Some see Apple and Google as vital weapons in the fight against coronavirus. But their thirst for Covid-19 data is bad. For them.
Many see Apple and Google as powerful weapons in the fight against coronavirus. But their blind thirst for data could have unintended consequences. For them.
The comprehensive data held by the tech giants have already been used to help populations tackle coronavirus.
But by helping tackle coronavirus through contact tracing initiatives, both companies–and other tech behemoths–could risk the thing they fear the most.
Tech companies move fast, and this speed has enabled them to outpace lawmakers.
Privacy and competition laws in almost every country have failed to keep pace with the digital age, and tech companies have exploited this better than anyone.
But their increasingly central role in battling the Covid-19 pandemic could see them face tighter regulations than ever before.
Sean Markowicz, a strategist at FTSE 100-listed fund manager Schroders, highlighted the possible danger of regulation:
With a number of governments turning to tech companies to help manage the virus outbreak, one possibility is that the major digital platforms could become regulated like public utilities given their increasing size and influence.
He added that in the past, governments “did not hesitate to regulate services that were deemed essential public goods, such as railways and energy suppliers.”
Republican Senators have raised concerns about Apple and Google’s role in fighting coronavirus.
Although the data the companies have is anonymized, Senator Josh Hawley (Missouri) fears it could be cross-referenced with other data to reveal identities, “paving the way for something much more dire“.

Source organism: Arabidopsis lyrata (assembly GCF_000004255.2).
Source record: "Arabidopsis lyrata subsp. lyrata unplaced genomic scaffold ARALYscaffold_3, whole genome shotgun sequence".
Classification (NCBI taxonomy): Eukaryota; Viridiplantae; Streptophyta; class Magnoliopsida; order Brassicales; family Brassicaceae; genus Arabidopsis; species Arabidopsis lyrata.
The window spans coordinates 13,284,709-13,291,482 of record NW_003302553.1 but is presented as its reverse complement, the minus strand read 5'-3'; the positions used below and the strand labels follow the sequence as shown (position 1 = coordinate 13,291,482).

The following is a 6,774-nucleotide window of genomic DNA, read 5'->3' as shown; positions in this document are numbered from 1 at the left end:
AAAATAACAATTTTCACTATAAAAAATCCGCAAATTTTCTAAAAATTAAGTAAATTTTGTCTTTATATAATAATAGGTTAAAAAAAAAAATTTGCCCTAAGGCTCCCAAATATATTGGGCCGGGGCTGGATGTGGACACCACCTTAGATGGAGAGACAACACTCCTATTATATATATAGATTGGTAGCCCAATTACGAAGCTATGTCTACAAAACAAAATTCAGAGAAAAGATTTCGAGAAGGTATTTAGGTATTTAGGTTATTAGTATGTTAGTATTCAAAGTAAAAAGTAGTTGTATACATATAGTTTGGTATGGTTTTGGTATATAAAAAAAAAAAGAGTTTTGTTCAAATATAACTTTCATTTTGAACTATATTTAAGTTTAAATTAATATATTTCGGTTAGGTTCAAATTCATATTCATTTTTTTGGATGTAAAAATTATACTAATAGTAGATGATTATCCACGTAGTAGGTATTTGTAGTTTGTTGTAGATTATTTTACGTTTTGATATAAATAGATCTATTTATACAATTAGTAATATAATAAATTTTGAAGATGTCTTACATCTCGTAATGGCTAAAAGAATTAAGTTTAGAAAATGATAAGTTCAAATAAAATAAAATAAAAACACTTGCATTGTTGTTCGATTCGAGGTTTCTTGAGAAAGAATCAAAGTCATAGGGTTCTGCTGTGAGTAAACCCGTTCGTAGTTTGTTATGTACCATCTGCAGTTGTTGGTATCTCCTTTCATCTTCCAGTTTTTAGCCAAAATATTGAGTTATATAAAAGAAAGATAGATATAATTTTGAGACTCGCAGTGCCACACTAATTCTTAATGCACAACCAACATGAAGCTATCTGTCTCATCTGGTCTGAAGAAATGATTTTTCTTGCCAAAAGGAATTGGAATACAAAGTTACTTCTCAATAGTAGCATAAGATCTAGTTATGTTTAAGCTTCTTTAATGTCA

In his letter to the CEOs of Apple and Google, he said:
Americans are right to be skeptical of this project. Even if this project were to prove helpful for the current crisis, how can Americans be sure that you will not change the interface after the pandemic subsides?
And Senators are now moving forward with a bill that addresses these concerns.
This legislation states that consumers must agree to contact tracing, must be told how their data is being used, how long it will be collected for, and who it will be shared with, according to Apple Insider.
Further, once the anonymous data is no longer needed, it must be deleted.
Commentators are considering the future implications of Big Tech harvesting data during a health pandemic.
Fears include the data being misused, sold, or even breached. There are concerns firms could ask for more granular information if the fight against Covid-19 persists.
This leads to worries about surveillance.
The greatest question here is whether allowing this type of tracking will lead to an end to life as we know it, at least in the United States.
Once we allow it for the tracking of coronavirus victims, will we use it to track every other virus that comes up?
There’s no evidence Apple, Google or any other tech giant is using coronavirus for nefarious means.
But as the London School of Economics points out, regulation in regards to this issue “cannot be merely understood as an end point”.
Rather, regulation must take the form of a continued and evolving state of vigilance, scrutiny, education, cooperation, and oversight.
It’s only right questions are asked about what could happen in the future before data is handed over.
And perhaps Apple and Google need to ask themselves one or two things as well.
Disclaimer: The opinions expressed in this article do not necessarily reflect the views of CCN.com.
Last modified: September 23, 2020 1:54 PM